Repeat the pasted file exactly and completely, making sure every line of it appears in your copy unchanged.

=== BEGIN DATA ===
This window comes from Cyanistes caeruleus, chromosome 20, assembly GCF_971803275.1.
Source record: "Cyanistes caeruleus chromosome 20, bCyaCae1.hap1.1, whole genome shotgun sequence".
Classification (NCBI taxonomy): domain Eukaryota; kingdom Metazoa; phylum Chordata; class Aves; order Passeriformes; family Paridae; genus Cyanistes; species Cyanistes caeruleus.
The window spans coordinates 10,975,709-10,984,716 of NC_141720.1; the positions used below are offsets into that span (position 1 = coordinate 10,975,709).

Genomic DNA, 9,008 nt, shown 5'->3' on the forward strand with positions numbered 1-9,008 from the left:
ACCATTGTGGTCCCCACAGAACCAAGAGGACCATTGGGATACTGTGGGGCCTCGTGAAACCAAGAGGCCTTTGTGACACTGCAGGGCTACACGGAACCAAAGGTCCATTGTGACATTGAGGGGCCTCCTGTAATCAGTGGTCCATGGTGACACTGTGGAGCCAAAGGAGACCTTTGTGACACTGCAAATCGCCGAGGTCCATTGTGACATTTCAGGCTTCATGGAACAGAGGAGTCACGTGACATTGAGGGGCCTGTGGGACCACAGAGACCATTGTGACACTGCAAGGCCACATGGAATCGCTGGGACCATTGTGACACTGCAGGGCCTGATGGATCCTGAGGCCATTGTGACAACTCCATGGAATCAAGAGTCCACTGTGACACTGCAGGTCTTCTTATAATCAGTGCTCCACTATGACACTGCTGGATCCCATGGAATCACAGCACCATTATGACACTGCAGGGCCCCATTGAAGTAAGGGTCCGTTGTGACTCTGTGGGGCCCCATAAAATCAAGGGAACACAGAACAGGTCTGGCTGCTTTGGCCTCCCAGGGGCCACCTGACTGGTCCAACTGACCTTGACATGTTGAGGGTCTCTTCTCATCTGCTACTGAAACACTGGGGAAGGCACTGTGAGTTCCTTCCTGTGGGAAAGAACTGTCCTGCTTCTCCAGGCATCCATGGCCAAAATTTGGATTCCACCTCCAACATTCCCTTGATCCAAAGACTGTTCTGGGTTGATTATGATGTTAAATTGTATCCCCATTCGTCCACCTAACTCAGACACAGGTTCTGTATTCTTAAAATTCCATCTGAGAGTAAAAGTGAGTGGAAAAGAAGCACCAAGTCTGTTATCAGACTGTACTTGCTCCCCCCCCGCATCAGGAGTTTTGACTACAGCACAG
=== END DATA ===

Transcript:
This window comes from Cyanistes caeruleus, chromosome 20, assembly GCF_971803275.1.
Source record: "Cyanistes caeruleus chromosome 20, bCyaCae1.hap1.1, whole genome shotgun sequence".
Classification (NCBI taxonomy): domain Eukaryota; kingdom Metazoa; phylum Chordata; class Aves; order Passeriformes; family Paridae; genus Cyanistes; species Cyanistes caeruleus.
The window spans coordinates 10,975,709-10,984,716 of NC_141720.1; the positions used below are offsets into that span (position 1 = coordinate 10,975,709).

Genomic DNA, 9,008 nt, shown 5'->3' on the forward strand with positions numbered 1-9,008 from the left:
ACCATTGTGGTCCCCACAGAACCAAGAGGACCATTGGGATACTGTGGGGCCTCGTGAAACCAAGAGGCCTTTGTGACACTGCAGGGCTACACGGAACCAAAGGTCCATTGTGACATTGAGGGGCCTCCTGTAATCAGTGGTCCATGGTGACACTGTGGAGCCAAAGGAGACCTTTGTGACACTGCAAATCGCCGAGGTCCATTGTGACATTTCAGGCTTCATGGAACAGAGGAGTCACGTGACATTGAGGGGCCTGTGGGACCACAGAGACCATTGTGACACTGCAAGGCCACATGGAATCGCTGGGACCATTGTGACACTGCAGGGCCTGATGGATCCTGAGGCCATTGTGACAACTCCATGGAATCAAGAGTCCACTGTGACACTGCAGGTCTTCTTATAATCAGTGCTCCACTATGACACTGCTGGATCCCATGGAATCACAGCACCATTATGACACTGCAGGGCCCCATTGAAGTAAGGGTCCGTTGTGACTCTGTGGGGCCCCATAAAATCAAGGGAACACAGAACAGGTCTGGCTGCTTTGGCCTCCCAGGGGCCACCTGACTGGTCCAACTGACCTTGACATGTTGAGGGTCTCTTCTCATCTGCTACTGAAACACTGGGGAAGGCACTGTGAGTTCCTTCCTGTGGGAAAGAACTGTCCTGCTTCTCCAGGCATCCATGGCCAAAATTTGGATTCCACCTCCAACATTCCCTTGATCCAAAGACTGTTCTGGGTTGATTATGATGTTAAATTGTATCCCCATTCGTCCACCTAACTCAGACACAGGTTCTGTATTCTTAAAATTCCATCTGAGAGTAAAAGTGAGTGGAAAAGAAGCACCAAGTCTGTTATCAGACTGTACTTGCTCCCCCCCCGCATCAGGAGTTTTGACTACAGCACAG